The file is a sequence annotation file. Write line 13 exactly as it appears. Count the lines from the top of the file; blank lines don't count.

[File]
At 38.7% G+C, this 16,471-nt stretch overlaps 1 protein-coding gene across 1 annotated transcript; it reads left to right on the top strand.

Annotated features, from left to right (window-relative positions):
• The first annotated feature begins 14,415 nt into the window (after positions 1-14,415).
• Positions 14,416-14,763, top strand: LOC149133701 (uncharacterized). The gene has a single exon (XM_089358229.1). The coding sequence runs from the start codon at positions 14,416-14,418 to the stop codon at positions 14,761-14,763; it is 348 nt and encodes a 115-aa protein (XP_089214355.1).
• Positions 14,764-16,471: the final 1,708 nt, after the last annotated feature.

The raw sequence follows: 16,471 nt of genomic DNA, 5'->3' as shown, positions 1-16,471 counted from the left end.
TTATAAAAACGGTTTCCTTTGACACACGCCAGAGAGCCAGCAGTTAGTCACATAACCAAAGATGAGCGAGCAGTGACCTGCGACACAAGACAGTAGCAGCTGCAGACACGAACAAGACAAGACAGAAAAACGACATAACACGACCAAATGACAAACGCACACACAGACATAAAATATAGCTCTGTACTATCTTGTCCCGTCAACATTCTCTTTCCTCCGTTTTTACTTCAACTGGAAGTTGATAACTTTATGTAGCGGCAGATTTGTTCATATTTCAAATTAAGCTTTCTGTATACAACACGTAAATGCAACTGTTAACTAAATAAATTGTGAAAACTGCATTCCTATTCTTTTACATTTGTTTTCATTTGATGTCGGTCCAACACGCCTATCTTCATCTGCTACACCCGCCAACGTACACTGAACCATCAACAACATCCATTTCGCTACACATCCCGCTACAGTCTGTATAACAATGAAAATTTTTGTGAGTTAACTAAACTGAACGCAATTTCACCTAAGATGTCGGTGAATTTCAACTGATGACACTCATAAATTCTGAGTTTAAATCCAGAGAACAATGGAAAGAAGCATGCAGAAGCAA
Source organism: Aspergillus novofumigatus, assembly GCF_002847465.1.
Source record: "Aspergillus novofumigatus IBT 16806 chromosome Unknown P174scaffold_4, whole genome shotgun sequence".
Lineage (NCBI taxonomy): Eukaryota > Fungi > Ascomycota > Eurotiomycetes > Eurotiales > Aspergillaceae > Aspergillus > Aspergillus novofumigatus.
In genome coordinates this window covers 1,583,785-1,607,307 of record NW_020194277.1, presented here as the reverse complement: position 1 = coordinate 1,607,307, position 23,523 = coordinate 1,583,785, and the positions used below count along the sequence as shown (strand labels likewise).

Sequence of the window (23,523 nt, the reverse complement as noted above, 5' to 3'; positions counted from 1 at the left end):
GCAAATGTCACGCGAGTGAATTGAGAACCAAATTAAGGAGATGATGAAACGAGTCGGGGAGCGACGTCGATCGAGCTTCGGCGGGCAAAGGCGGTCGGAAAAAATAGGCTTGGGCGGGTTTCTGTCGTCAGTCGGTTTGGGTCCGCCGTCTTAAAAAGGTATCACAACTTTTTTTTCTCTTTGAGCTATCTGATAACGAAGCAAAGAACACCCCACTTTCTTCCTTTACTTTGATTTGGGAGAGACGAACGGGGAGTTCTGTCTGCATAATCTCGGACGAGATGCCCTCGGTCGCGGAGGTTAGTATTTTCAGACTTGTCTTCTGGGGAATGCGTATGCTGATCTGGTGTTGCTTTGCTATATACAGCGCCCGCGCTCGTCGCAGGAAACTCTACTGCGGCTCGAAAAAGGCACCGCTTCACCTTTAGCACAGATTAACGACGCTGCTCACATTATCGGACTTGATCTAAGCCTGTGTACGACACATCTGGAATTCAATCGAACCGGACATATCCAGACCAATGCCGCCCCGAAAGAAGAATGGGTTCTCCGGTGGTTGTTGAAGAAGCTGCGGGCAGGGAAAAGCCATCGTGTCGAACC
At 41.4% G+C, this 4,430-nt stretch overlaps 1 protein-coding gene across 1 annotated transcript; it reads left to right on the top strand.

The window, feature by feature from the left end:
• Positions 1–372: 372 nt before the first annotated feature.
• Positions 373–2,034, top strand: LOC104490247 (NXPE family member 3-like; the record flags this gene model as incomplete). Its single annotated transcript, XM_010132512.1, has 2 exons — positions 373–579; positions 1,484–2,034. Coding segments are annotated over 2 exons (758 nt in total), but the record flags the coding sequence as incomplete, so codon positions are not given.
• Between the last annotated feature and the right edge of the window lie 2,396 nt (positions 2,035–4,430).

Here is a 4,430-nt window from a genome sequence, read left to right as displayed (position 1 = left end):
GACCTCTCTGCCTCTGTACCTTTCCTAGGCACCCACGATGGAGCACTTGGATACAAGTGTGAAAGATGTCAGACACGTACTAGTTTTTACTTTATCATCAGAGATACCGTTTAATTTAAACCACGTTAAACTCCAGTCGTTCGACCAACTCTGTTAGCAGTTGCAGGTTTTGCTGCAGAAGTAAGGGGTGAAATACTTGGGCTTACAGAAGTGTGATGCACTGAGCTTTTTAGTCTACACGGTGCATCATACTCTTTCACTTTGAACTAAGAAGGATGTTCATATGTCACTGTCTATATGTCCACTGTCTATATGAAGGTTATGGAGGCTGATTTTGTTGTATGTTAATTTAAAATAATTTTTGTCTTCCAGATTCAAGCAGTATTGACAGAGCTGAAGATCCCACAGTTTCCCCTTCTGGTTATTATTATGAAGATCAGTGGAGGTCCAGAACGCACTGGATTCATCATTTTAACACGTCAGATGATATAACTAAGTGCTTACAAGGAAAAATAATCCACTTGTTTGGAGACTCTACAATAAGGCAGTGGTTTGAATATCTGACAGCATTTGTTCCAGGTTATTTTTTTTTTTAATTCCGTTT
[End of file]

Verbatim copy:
GCAAATGTCACGCGAGTGAATTGAGAACCAAATTAAGGAGATGATGAAACGAGTCGGGGAGCGACGTCGATCGAGCTTCGGCGGGCAAAGGCGGTCGGAAAAAATAGGCTTGGGCGGGTTTCTGTCGTCAGTCGGTTTGGGTCCGCCGTCTTAAAAAGGTATCACAACTTTTTTTTCTCTTTGAGCTATCTGATAACGAAGCAAAGAACACCCCACTTTCTTCCTTTACTTTGATTTGGGAGAGACGAACGGGGAGTTCTGTCTGCATAATCTCGGACGAGATGCCCTCGGTCGCGGAGGTTAGTATTTTCAGACTTGTCTTCTGGGGAATGCGTATGCTGATCTGGTGTTGCTTTGCTATATACAGCGCCCGCGCTCGTCGCAGGAAACTCTACTGCGGCTCGAAAAAGGCACCGCTTCACCTTTAGCACAGATTAACGACGCTGCTCACATTATCGGACTTGATCTAAGCCTGTGTACGACACATCTGGAATTCAATCGAACCGGACATATCCAGACCAATGCCGCCCCGAAAGAAGAATGGGTTCTCCGGTGGTTGTTGAAGAAGCTGCGGGCAGGGAAAAGCCATCGTGTCGAACC